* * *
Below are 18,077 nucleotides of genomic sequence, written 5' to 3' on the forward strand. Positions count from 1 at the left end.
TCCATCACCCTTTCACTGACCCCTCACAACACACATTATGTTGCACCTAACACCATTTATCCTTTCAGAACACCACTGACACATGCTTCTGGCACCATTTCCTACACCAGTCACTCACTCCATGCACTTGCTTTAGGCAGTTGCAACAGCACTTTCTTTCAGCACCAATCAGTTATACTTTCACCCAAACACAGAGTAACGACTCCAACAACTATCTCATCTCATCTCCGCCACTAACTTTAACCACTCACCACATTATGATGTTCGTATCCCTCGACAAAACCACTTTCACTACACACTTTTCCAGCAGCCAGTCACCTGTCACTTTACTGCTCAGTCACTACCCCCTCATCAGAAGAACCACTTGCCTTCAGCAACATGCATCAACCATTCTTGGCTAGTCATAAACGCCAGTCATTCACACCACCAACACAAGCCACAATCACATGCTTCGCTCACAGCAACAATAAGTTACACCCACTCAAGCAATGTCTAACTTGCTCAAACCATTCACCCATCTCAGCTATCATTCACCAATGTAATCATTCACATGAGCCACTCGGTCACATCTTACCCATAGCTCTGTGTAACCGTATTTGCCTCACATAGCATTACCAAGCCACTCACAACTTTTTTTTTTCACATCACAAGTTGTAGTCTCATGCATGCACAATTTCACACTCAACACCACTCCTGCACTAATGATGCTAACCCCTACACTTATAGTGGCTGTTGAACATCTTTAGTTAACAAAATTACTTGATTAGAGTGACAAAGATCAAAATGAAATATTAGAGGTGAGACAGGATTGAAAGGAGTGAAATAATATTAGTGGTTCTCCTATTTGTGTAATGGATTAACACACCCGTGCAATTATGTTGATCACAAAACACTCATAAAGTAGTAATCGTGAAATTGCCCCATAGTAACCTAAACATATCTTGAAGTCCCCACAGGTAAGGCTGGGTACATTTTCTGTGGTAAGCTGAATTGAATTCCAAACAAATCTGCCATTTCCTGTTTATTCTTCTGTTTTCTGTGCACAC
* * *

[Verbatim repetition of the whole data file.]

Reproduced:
Below are 18,077 nucleotides of genomic sequence, written 5' to 3' on the forward strand. Positions count from 1 at the left end.
TCCATCACCCTTTCACTGACCCCTCACAACACACATTATGTTGCACCTAACACCATTTATCCTTTCAGAACACCACTGACACATGCTTCTGGCACCATTTCCTACACCAGTCACTCACTCCATGCACTTGCTTTAGGCAGTTGCAACAGCACTTTCTTTCAGCACCAATCAGTTATACTTTCACCCAAACACAGAGTAACGACTCCAACAACTATCTCATCTCATCTCCGCCACTAACTTTAACCACTCACCACATTATGATGTTCGTATCCCTCGACAAAACCACTTTCACTACACACTTTTCCAGCAGCCAGTCACCTGTCACTTTACTGCTCAGTCACTACCCCCTCATCAGAAGAACCACTTGCCTTCAGCAACATGCATCAACCATTCTTGGCTAGTCATAAACGCCAGTCATTCACACCACCAACACAAGCCACAATCACATGCTTCGCTCACAGCAACAATAAGTTACACCCACTCAAGCAATGTCTAACTTGCTCAAACCATTCACCCATCTCAGCTATCATTCACCAATGTAATCATTCACATGAGCCACTCGGTCACATCTTACCCATAGCTCTGTGTAACCGTATTTGCCTCACATAGCATTACCAAGCCACTCACAACTTTTTTTTTTCACATCACAAGTTGTAGTCTCATGCATGCACAATTTCACACTCAACACCACTCCTGCACTAATGATGCTAACCCCTACACTTATAGTGGCTGTTGAACATCTTTAGTTAACAAAATTACTTGATTAGAGTGACAAAGATCAAAATGAAATATTAGAGGTGAGACAGGATTGAAAGGAGTGAAATAATATTAGTGGTTCTCCTATTTGTGTAATGGATTAACACACCCGTGCAATTATGTTGATCACAAAACACTCATAAAGTAGTAATCGTGAAATTGCCCCATAGTAACCTAAACATATCTTGAAGTCCCCACAGGTAAGGCTGGGTACATTTTCTGTGGTAAGCTGAATTGAATTCCAAACAAATCTGCCATTTCCTGTTTATTCTTCTGTTTTCTGTGCACAC